I consider myself a liberal pragmatist. There is the world I think ought to be, and it contrasts with the world as it is. In the world as it is, the U.S. Has very real enemies in the world looking to damage our interests and kill our citizens.

While I advocate a political approach that de-escalates our fingers in foreign pies, that's not a light switch operation. And even then, unless we intend to put our heads in the sand, we will STILL have interests which require defending.

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Response to Ken Burch (Reply #2)

Thu May 1, 2014, 12:23 AM

5. Manning is military....they have an entirely different set of rules....

 

do you know what Leavenworth is?

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Response to VanillaRhapsody (Reply #5)

Thu May 1, 2014, 12:48 AM

12. Yes.

 

That doesn't excuse ANY of what was done to Manning. She never deserved to be treated like a war criminal-in fact, she never deserved any punishment at all, because she had no other choice BUT to do what she did. Working within the system was always going to lead to no change.

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Response to Ken Burch (Reply #12)

Thu May 1, 2014, 12:59 AM

16. did I say excuse?

 

BUT in no way would Snowden be treated the same as Manning....and THAT is why. Manning as a member of the military is held to a higher standard of conduct then a civilian like Snowden.

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Response to VanillaRhapsody (Reply #16)

Thu May 1, 2014, 01:48 AM

33. Snowden would be given a life sentence without parole.

 

No leniency would ever be shown to him. He'd be left to rot in prison until he died, and that, by itself, would end any chance of clawing back the national security state. Nobody else would ever blow the whistle again, and the surveillance would just get more intrusive and more total for the rest of eternity, without respite.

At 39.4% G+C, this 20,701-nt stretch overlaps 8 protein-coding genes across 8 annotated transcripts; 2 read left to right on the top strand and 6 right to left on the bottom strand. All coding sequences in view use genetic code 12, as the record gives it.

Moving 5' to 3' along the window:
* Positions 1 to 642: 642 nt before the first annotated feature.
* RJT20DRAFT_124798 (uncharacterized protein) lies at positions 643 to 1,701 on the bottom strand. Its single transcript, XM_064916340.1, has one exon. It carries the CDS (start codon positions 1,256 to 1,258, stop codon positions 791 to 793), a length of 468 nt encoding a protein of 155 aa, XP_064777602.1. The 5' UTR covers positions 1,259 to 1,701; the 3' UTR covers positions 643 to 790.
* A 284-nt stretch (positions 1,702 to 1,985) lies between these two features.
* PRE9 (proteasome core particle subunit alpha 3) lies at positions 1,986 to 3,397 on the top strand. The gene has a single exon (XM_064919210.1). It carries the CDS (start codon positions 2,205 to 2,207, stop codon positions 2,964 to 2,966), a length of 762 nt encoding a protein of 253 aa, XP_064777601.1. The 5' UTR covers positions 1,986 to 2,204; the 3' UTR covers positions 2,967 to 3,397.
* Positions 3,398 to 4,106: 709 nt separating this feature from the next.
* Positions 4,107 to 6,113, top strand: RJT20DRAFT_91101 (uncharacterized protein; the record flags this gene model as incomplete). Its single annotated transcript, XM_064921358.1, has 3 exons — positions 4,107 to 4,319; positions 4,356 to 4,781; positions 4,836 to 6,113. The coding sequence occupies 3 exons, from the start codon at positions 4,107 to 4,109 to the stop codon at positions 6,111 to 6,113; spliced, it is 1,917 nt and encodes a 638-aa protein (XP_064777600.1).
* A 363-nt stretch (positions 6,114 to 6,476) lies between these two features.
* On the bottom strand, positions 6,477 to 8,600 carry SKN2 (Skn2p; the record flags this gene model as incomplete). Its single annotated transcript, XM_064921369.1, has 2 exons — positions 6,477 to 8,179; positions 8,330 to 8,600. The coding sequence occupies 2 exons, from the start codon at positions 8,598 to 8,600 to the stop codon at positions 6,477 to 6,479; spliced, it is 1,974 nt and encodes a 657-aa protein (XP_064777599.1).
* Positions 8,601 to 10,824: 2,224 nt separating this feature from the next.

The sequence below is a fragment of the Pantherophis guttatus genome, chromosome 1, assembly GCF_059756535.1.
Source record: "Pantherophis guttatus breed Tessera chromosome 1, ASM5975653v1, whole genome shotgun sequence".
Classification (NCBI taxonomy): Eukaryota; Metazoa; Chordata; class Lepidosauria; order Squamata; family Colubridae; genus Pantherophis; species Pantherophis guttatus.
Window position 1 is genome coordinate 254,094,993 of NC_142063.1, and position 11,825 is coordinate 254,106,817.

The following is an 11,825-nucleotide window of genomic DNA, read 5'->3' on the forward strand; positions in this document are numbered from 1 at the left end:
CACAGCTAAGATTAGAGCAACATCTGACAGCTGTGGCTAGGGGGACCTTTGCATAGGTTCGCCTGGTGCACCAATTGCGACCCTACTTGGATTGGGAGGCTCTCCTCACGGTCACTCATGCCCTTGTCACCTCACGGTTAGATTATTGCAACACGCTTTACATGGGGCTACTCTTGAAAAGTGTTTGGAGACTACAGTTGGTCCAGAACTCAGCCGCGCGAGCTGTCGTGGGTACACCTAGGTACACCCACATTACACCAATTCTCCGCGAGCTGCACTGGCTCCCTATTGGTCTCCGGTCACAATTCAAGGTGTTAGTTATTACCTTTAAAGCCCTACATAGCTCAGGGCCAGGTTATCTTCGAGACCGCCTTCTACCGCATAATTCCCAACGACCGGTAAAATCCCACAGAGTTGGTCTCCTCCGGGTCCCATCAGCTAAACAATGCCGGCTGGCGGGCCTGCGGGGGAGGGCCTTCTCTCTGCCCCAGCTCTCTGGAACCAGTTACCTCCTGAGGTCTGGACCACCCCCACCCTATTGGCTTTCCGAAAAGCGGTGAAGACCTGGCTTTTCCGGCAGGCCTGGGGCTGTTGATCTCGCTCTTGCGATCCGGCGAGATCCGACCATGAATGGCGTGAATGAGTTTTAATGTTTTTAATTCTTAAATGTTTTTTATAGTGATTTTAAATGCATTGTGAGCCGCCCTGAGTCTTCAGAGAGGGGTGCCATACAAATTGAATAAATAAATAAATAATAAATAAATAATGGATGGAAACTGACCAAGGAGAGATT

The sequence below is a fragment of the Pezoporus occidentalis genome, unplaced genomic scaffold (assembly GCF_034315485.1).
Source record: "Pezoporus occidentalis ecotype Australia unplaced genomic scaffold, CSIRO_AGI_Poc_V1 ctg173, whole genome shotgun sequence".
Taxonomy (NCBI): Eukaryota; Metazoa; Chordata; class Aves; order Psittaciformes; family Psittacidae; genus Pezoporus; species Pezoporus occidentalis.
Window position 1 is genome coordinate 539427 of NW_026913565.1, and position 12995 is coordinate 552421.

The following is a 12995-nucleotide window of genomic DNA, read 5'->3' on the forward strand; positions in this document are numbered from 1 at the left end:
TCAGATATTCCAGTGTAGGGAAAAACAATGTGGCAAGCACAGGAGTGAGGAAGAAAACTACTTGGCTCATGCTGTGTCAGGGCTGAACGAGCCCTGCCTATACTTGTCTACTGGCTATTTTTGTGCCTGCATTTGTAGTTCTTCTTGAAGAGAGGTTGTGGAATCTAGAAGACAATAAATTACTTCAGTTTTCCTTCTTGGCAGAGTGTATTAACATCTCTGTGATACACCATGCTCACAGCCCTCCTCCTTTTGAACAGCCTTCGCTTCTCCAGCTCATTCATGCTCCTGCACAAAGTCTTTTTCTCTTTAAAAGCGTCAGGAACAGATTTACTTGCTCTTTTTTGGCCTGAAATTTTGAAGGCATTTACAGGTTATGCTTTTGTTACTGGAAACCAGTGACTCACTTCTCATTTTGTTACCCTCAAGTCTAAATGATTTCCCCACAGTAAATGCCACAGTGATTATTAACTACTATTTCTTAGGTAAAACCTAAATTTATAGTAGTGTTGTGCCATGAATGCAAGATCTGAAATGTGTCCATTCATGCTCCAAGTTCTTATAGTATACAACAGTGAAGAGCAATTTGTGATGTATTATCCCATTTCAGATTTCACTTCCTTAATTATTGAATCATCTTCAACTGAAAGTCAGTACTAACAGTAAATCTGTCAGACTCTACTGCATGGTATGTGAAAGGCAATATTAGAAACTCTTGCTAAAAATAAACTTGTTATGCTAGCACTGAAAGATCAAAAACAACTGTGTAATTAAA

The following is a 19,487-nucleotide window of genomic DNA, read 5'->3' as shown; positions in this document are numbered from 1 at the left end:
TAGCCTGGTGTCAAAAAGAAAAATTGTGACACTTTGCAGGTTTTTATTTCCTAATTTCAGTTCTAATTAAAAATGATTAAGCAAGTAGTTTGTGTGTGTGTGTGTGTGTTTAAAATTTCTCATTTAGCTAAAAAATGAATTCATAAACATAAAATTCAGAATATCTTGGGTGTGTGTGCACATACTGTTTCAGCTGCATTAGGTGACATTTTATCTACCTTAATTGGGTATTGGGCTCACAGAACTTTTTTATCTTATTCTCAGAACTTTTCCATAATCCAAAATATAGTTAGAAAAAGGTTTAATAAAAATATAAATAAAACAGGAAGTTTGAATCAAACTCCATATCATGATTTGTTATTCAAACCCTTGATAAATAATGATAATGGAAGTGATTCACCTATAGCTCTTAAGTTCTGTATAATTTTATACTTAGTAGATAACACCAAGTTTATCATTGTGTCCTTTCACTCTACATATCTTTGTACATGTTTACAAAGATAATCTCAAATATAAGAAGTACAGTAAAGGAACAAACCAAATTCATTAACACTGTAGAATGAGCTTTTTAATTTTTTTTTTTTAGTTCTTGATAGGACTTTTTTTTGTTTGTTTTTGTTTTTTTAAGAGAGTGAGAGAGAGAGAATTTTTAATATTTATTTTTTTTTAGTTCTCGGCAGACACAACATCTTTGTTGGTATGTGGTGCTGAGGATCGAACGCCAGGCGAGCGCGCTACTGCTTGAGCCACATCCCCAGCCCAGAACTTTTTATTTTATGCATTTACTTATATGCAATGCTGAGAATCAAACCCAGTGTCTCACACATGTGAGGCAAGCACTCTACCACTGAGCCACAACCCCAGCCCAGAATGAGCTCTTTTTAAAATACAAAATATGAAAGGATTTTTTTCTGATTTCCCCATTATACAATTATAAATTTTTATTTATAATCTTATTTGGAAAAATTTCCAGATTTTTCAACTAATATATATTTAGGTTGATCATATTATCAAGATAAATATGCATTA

Severe punishment of dissent always ends the struggle.

They should just give him six months house arrest and leave it at that. But they won't leave it at that. They want to ruin the guys' life just to set the status quo in stone.

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Response to Ken Burch (Reply #33)

Sat May 3, 2014, 12:53 PM

119. 30 years was th max he was facing. 10 years per count on 3 count

And since most sentences run concurrently he likely would have been out in less than ten. He also had a good chance at a jury nullification aquital or hung jury. He blew all of that when he fled. I am sure more charges have been added for helping the chinese and sympathy with any likely jury pool is gone. He could have been a hero but chose another path.

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Response to Recursion (Reply #1)

Thu May 1, 2014, 05:29 AM

62. Drake himself agrees he is an example of what NOT to do



Drake himself agrees he is an example of what NOT to do-- TIME 28:10

Also says his way was ineffective even after going to the press because his material evidence stayed within channels and was "suppressed and censored" -- TIME 39:47

Drake goes on to say that Snowden would have been "pulled off the street" for disclosing such evidence to the press.

Finally....

1. Snowden barely made it out of Hong Kong only because Wikileaks intervened.

2. Snowden already had a plane ticket out of Russia when the US government revoked his passport.

He hadn't intended to stay in Russia. -- TIME 41:20

I highly recommend watching the entire double-interview.

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Response to cprise (Reply #62)

Thu May 1, 2014, 08:32 PM

67. i doubt you'll get responses to this...

as it disturbs the memes.




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Response to cprise (Reply #62)

Thu May 1, 2014, 09:55 PM

69. Pure

Finally....

1. Snowden barely made it out of Hong Kong only because Wikileaks intervened.

2. Snowden already had a plane ticket out of Russia when the US government revoked his passport.

He hadn't intended to stay in Russia. -- TIME 41:20

...spin. From the piece posted here (http://www.democraticunderground.com/10024896931)

WikiLeaks ✔ @wikileaks
Follow
Germany blocks #Snowden - why we advised #Snowden to take Russia. Not safe elsewhere: http://www.theguardian.com/world/2014/may/01/germany-edward-snowden-nsa-inquiry … donate: http://freesnowden.is/
9:39 AM - 1 May 2014

That's a much different claim from the bogus implication that he was forced to go there and they were simply escorting him. Snowden may not have wanted to go to Russia as claimed, but the fact is that he appears not to have had a choice since the group that paid for his accommodations and flight "advised" him to go to Russia.